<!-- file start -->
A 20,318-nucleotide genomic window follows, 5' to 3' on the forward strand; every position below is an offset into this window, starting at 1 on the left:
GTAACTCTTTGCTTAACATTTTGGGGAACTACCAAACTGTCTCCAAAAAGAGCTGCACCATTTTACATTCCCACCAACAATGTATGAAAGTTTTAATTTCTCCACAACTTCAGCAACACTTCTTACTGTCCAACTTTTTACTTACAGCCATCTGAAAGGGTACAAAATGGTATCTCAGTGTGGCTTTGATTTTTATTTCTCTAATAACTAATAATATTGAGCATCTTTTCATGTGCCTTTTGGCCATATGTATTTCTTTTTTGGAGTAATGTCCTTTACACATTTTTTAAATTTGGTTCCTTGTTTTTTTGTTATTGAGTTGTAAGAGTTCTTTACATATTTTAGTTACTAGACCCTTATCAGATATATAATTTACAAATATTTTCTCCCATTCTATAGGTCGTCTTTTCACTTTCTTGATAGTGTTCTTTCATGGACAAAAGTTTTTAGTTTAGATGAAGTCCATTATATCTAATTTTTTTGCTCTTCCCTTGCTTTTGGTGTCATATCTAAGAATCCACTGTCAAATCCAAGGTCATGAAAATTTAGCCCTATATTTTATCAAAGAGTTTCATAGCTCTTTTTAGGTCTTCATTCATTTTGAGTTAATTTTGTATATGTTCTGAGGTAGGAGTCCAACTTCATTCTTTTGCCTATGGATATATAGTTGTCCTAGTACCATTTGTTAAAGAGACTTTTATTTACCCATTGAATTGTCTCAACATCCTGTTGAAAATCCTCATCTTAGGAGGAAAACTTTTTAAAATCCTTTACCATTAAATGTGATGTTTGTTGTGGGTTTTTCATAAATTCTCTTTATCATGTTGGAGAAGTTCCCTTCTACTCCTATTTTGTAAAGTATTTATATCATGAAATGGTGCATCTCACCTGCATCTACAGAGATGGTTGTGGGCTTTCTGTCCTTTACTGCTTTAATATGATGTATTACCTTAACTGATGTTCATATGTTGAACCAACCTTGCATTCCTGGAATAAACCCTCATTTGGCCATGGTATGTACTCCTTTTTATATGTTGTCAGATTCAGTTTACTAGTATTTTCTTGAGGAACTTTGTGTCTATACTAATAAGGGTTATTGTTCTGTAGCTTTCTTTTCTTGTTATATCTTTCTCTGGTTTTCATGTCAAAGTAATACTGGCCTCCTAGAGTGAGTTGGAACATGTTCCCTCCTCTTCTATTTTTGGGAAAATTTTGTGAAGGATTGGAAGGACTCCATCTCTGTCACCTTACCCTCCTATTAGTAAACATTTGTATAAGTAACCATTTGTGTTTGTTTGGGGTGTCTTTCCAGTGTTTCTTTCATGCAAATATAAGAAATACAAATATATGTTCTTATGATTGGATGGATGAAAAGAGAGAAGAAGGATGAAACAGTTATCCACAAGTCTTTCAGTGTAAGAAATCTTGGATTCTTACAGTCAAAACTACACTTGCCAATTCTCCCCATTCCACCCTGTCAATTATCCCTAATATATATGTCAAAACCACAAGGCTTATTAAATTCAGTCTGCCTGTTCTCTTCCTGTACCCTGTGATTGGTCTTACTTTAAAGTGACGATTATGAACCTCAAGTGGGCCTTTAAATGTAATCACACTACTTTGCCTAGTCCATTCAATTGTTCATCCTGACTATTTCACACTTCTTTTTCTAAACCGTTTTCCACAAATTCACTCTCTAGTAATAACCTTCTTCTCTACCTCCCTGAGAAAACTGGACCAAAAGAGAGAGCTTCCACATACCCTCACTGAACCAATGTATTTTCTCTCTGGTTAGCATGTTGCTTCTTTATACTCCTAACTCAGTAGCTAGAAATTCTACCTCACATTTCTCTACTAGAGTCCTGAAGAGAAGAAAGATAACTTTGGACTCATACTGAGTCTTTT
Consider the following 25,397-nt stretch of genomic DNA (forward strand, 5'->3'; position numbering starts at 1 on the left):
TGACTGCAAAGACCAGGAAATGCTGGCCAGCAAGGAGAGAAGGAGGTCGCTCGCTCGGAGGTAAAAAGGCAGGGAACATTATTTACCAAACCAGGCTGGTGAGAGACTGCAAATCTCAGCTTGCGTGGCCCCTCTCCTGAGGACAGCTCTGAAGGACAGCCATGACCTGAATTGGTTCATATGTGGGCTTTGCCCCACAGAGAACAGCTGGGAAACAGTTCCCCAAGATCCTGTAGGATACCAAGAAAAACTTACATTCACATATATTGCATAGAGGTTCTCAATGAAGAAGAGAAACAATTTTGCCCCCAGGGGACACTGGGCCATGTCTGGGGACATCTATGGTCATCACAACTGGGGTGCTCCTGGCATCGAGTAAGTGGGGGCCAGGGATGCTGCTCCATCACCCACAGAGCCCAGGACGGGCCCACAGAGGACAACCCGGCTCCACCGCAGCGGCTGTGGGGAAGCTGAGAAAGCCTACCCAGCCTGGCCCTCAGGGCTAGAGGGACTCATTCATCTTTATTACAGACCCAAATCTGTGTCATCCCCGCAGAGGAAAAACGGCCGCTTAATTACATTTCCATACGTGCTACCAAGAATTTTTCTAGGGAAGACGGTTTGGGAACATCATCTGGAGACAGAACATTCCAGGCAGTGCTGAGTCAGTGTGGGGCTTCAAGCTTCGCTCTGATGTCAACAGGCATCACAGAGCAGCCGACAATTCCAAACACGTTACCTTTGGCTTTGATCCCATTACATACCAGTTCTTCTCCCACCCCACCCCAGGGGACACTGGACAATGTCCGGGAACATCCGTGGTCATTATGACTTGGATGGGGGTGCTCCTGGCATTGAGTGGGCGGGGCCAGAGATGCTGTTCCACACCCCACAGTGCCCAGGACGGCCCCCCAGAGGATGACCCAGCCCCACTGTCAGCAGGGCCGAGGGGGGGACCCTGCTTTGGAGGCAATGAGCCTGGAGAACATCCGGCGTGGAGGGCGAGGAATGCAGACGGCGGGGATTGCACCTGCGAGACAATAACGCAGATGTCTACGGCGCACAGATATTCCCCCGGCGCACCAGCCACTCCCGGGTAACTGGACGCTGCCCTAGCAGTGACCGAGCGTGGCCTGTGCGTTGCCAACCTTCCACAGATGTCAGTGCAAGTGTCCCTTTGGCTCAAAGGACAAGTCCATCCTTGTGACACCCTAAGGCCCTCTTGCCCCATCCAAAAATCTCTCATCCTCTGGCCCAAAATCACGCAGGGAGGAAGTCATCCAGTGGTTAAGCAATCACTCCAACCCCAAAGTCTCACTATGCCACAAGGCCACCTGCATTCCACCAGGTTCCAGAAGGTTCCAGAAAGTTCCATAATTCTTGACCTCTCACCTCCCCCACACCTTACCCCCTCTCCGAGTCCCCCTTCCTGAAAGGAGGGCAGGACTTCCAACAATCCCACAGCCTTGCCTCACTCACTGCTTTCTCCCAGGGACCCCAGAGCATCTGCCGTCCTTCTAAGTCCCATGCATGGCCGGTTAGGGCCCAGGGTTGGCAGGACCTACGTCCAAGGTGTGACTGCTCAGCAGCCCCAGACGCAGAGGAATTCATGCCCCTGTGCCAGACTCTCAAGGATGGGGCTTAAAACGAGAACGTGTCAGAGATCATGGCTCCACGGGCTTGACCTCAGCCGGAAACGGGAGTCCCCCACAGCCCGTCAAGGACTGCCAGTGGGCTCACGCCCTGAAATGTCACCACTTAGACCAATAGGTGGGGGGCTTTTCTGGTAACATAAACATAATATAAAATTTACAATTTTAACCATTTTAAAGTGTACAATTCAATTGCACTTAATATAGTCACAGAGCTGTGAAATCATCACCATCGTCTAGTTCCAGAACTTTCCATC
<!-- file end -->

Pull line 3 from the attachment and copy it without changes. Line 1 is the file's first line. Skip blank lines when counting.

Consider the following 25,397-nt stretch of genomic DNA (forward strand, 5'->3'; position numbering starts at 1 on the left):